by Mr. Cheap

This post ventures into legal and philosophical territory that is far beyond my areas of expertise.  If I get something grossly wrong, please correct me in the comments (and any readers, please be careful if you use any of this information, it’s even more questionable than my posts usually are).

I’ve often found the notion of “rights” quite interesting.  From basic human rights, to legal rights, to political rights, to employment rights.  There’s even a gamers’ bill of rights (“you have the right to be eaten by a ghost while playing Pacman…”).

Implicit in the idea of rights, to my mind at least, is that they are absolute.  Clearly this rarely occurs in practice. For example, freedom of speech doesn’t protect people who falsely yell “fire!” in a crowded movie theater and I doubt many U.S. prisoners feel entitled to “life, liberty and the pursuit of happiness“.  Clearly my expectations that these are absolutes is incorrect, as the first section in the Canadian Charter of Rights and Freedoms begins:

The Canadian Charter of Rights and Freedoms guarantees the rights and freedoms set out in it subject only to such reasonable limits prescribed by law as can be demonstrably justified in a free and democratic society.

For those who missed it, the weasel phrase here is “reasonable limits”.  Society reserves the right to revoke our rights and beat us on the head with a stick if that becomes necessary.

In employment situations I’ve known people who find out some employment “right”, then spend large amounts of time insisting that it be absolutely and completely honoured.  Often they generate so much ill will that they are worse off than before the entire exercise began, even if they convince the organization to follow that rule.

A woman I’m friends with at the grad school is constantly asking what the rules are for this or that.  Recently she wanted to go on vacation and was asking around to find out what grad students are entitled to.  Her plan, I guess, is to go in to her supervisor’s office, say what the prescribed number of days of vacation is, then demand her supervisor give her that much time off.  When she asked me, I told her I’ve just asked for time off whenever I need it and my supervisor has said ok.  She blinked a few times, then asked me again if I knew what the official policy was. The end result is that she may force her supervisor into giving her time off (which she might have been given if she’d just asked:  I know her supervisor is VERY reasonable), but the next time she needs the rules bent for her I can imagine what the supervisor’s response will be.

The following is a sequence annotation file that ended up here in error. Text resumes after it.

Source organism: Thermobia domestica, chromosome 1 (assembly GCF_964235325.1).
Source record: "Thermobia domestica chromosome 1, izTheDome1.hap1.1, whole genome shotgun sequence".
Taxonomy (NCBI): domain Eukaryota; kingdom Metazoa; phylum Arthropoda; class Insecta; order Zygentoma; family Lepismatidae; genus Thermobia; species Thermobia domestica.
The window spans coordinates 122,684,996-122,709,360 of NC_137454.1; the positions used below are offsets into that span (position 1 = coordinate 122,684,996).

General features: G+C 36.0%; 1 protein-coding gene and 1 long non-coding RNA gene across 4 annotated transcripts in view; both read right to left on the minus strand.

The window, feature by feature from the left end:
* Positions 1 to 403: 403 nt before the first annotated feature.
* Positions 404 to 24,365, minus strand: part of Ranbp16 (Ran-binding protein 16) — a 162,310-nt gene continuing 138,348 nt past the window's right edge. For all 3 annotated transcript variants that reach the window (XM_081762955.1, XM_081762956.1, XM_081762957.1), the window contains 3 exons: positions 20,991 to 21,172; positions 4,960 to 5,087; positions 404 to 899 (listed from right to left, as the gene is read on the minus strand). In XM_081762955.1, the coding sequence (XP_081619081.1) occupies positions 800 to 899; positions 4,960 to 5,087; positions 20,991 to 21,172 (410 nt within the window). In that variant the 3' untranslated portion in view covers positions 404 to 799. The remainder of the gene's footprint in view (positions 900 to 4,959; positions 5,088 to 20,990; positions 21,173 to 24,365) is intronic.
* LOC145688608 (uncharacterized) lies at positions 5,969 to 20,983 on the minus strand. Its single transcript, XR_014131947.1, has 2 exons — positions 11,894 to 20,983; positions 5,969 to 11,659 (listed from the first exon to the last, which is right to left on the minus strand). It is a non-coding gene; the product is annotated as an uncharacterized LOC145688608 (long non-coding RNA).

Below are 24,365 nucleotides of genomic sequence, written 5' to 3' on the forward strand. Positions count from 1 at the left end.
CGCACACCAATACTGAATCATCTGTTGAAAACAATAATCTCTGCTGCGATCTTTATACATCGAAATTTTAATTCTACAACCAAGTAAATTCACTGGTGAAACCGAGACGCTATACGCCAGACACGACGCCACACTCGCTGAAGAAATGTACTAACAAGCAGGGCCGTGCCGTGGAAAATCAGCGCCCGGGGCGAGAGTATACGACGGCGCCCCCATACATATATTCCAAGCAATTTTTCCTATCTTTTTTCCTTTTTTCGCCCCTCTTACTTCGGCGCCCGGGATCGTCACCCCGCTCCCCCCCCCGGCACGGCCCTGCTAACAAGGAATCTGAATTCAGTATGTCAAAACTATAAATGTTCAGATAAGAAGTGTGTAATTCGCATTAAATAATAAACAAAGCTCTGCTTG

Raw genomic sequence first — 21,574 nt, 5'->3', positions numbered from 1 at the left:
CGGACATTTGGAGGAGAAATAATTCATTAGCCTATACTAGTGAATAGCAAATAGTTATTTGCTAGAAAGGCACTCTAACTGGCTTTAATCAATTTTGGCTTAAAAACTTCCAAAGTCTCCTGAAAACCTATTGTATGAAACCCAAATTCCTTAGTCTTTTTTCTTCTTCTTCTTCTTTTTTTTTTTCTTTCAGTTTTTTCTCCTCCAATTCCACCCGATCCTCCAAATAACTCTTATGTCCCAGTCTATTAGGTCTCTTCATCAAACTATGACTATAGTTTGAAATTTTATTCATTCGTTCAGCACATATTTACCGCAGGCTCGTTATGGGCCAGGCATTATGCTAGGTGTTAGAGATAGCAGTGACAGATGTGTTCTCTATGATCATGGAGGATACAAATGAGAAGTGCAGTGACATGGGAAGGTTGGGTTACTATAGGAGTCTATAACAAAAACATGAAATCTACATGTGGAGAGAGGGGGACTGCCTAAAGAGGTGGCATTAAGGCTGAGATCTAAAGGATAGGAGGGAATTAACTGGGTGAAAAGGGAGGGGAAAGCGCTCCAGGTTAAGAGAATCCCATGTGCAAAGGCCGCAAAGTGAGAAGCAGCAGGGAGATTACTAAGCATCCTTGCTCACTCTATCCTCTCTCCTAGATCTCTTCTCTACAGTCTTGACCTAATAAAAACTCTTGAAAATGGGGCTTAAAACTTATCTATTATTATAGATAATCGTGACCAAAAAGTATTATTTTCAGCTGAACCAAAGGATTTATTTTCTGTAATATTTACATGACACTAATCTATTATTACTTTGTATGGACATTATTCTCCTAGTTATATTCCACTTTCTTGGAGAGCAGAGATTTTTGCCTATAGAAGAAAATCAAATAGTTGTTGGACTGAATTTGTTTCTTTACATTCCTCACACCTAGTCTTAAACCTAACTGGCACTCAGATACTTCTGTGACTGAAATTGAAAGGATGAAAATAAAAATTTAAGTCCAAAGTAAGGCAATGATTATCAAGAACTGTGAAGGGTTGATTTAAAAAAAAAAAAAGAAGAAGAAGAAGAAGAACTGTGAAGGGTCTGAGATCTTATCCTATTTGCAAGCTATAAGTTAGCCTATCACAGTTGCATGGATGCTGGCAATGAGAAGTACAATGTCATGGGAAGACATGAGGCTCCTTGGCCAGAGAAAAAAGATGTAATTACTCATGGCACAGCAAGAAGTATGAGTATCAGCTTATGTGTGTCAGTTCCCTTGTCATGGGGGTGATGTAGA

Laws, rules and rights are all very important when two parties are unable to reach an agreement, but trying to reach agreement is an important first step before someone gets smacked in the face with a rule book.

Another friend of mine works closely with management at a union workplace.  She has, on a number of occasions, done things prohibited by their collective agreement (such as working unpaid overtime).  One year she got three raises / raises during the period where other workers got a single cost-of-living increase (the management she was working with juggled things around so that she’d qualify for a higher salary band).

I rented a basement apartment once from a couple who wanted to raise my rent.  They only gave me one month’s verbal notice (the residential tenancy act requires 3 months written notice of rent increases).  I knew this, but I told them I’d be ok with the increase if they’d let me only give them 1 months notice when I was going to move (more flexibility was better for me than delaying the increase).  The act requires 60 days notice by a tenant who wants to leave.  By mutually agreeing not to obey parts of the tenancy act, we were able to reach an agreement that was better for both of us.

Have you had situations where you and another party ageed to ignore a rule, policy or law?  Did it work out well for you or lead to problems?

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